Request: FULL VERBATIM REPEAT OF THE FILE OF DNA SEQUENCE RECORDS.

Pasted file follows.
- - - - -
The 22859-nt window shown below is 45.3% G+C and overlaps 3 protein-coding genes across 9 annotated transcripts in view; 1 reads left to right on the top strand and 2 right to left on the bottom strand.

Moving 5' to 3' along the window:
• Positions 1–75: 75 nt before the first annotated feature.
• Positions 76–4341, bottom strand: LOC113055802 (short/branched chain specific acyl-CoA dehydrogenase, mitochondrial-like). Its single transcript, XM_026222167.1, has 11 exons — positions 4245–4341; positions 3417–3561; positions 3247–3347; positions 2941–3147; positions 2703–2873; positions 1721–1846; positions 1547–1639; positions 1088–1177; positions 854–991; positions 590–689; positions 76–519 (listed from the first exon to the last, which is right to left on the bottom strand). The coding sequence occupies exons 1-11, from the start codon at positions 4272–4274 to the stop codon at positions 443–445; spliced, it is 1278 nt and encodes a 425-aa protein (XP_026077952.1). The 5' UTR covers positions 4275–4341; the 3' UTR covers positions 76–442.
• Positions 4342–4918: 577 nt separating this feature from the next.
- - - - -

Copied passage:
The 22859-nt window shown below is 45.3% G+C and overlaps 3 protein-coding genes across 9 annotated transcripts in view; 1 reads left to right on the top strand and 2 right to left on the bottom strand.

Moving 5' to 3' along the window:
• Positions 1–75: 75 nt before the first annotated feature.
• Positions 76–4341, bottom strand: LOC113055802 (short/branched chain specific acyl-CoA dehydrogenase, mitochondrial-like). Its single transcript, XM_026222167.1, has 11 exons — positions 4245–4341; positions 3417–3561; positions 3247–3347; positions 2941–3147; positions 2703–2873; positions 1721–1846; positions 1547–1639; positions 1088–1177; positions 854–991; positions 590–689; positions 76–519 (listed from the first exon to the last, which is right to left on the bottom strand). The coding sequence occupies exons 1-11, from the start codon at positions 4272–4274 to the stop codon at positions 443–445; spliced, it is 1278 nt and encodes a 425-aa protein (XP_026077952.1). The 5' UTR covers positions 4275–4341; the 3' UTR covers positions 76–442.
• Positions 4342–4918: 577 nt separating this feature from the next.